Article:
“Slim says a good way for me to remember the small details of my life is to associate moments and visions with things on my person or things in my regular waking life that I see and smell and touch often. Body things, bedroom things, kitchen things. This way I will have two reminders of any given detail for the price of one.”
Slim would choose marks and scars and spots on his body as his memory points the way we might collect souvenirs to remind us of something or the Australian Aboriginal memory code actually stores memories in places and trees and landscape.
“He’d thumb the peaks and valleys of his knuckles and they wold take him there, to the hills of the Gold Coast hinterland, take him all the way to Springbrook Falls, and the cold steel prison bed frame of cell D9 would become a water-worn limestone rock and the prison hole’s cold concrete floor beneath his bare feet summer-warm water to dip his toes into . . .”
Dalton can write the longest sentences, and they are always just the right length for me. His timing is great, his characters are wonderful and terrifying and the story is warm, and scary and thrilling and believable. Eli adores his parents and his mum’s boyfriend and his “best friend” Slim. He is basically a good kid, but he does get up to more than innocent childhood mischief, and no wonder.
We meet all of these people, not the least of whom is his mute brother Gus who writes in the air with his finger, which Eli reads easily, even backwards sometimes. Gus likes to indicate he sees the future – we’re not so sure, but something is going on there. The chapters begin with three-word titles - “Boy Writes Words” and “Boy Loses Luck” and “Boy Parts Sea” – the kind of three-word summary an editor he eventually works for demands a writer use to describe a story.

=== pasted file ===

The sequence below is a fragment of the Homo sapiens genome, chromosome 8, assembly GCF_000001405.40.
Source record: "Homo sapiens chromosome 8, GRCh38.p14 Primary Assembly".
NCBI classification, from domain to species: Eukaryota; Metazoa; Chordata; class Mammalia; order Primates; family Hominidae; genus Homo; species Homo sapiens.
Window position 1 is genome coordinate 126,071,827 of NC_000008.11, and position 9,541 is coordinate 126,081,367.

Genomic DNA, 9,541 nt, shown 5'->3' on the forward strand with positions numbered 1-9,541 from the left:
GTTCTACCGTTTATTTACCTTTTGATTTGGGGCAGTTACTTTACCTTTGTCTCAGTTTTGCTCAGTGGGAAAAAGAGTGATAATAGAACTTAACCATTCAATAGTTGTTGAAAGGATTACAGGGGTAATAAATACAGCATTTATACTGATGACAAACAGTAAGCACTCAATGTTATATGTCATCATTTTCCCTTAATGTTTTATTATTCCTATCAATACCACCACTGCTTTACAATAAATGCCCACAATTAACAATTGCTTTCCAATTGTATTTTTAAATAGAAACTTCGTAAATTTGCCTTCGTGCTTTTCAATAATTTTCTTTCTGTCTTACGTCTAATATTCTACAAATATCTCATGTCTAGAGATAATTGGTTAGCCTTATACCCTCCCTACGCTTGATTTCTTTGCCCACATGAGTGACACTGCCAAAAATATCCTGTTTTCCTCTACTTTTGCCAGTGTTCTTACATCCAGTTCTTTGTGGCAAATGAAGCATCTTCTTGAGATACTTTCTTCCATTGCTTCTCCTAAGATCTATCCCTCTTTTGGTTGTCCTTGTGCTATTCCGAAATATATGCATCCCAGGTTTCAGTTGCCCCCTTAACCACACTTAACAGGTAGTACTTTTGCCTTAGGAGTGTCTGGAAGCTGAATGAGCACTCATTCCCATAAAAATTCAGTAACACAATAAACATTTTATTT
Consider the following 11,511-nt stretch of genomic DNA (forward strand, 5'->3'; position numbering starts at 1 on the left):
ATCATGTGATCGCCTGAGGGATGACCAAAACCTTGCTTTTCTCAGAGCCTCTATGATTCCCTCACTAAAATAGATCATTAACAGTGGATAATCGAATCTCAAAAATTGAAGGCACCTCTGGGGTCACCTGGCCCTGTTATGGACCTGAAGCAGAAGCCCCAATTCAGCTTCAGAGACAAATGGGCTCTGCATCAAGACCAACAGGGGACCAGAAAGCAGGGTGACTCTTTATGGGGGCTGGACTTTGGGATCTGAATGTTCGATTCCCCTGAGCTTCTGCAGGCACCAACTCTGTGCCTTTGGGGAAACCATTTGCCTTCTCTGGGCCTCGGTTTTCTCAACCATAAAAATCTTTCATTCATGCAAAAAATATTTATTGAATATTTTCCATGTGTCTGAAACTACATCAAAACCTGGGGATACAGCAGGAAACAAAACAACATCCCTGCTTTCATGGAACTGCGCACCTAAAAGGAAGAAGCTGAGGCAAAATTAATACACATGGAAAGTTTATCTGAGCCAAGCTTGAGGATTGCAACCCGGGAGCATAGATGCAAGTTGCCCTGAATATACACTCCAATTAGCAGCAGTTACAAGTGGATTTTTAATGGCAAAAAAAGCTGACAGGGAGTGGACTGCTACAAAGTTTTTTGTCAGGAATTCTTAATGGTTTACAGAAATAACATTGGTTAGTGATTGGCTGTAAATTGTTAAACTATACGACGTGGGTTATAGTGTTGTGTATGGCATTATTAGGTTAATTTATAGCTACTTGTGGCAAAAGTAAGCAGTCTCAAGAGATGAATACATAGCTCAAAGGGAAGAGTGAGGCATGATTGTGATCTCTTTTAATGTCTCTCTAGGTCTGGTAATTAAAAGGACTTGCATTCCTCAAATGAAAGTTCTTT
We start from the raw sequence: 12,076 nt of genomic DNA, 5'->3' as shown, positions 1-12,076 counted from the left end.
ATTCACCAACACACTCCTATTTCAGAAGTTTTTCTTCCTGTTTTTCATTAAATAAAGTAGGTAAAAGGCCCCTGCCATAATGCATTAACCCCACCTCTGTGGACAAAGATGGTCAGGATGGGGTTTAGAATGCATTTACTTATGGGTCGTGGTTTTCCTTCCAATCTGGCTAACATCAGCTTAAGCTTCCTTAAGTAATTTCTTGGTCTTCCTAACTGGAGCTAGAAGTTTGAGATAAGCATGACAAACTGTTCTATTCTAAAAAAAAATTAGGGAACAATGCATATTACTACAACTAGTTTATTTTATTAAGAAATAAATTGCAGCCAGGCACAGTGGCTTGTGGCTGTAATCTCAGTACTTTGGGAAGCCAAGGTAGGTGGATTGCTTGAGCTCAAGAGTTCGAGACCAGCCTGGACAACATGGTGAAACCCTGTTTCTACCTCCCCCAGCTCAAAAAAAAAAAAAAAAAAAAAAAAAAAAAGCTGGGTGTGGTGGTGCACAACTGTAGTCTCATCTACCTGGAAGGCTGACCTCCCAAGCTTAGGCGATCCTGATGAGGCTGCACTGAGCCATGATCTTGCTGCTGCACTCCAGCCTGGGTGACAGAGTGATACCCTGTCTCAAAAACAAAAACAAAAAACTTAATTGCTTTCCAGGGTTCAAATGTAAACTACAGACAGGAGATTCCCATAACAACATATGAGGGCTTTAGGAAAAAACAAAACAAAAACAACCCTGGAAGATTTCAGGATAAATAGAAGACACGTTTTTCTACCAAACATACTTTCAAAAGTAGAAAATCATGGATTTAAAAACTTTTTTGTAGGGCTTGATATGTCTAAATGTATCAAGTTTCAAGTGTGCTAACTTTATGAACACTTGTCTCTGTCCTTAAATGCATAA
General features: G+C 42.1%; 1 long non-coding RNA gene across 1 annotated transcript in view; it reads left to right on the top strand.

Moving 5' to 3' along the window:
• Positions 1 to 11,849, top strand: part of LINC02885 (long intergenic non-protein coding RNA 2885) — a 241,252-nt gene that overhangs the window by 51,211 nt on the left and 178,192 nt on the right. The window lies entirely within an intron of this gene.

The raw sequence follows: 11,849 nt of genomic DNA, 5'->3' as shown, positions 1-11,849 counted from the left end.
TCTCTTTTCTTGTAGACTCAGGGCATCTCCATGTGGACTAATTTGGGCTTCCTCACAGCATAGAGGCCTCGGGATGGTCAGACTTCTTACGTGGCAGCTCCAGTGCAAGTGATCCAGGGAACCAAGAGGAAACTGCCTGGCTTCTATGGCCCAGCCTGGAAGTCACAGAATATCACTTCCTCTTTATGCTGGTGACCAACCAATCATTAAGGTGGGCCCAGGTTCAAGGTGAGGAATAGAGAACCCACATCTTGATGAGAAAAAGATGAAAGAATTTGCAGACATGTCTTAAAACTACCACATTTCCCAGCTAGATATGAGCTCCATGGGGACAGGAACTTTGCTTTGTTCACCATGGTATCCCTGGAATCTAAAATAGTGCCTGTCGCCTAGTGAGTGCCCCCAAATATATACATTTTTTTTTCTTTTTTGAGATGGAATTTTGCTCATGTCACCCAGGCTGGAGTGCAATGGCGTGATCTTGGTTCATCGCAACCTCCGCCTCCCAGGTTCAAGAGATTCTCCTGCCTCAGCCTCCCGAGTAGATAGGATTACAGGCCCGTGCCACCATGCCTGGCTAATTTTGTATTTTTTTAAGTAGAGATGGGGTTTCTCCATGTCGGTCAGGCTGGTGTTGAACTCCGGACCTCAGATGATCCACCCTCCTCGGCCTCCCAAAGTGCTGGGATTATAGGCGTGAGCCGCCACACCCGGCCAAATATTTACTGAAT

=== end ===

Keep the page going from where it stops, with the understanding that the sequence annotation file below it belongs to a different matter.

The drug lords, the heavies with knives and machetes, the really, really, REALLY scary dudes – these are all part and parcel of growing up for young Eli Bell. And apparently, a lot of it, including the seeing Mum in prison on Christmas Day were all part of life for young Trent Dalton. I’m so glad he discovered that he was a boy who could write words, and not just in the air.
Beautifully written. Memorable characters, places you can see and smell, and that sense of time and space you had when you were a kid. They’re all here.
Thanks to NetGalley and HarperCollins Australia for the preview copy from which I’ve quoted. I haven’t begun to do this justice.
My Goodreads review included links to two podcasts of interviews with the author. He comes across as irrepressibly cheerful and enthusiastic. What a life! What a story!
*“Podcast guest: Trent Dalton
Trent Dalton is a staff writer for The Weekend Australian Magazine and former assistant editor of The Courier Mail. He’s a two-time winner of a Walkley Award for Excellence in Journalism, a three-time winner of a Kennedy Award for Excellence in NSW Journalism and a four-time winner of the national News Awards Features Journalist of the Year.”
My Goodreads review includes a photograph of Trent Dalton at the Better Reading podcast.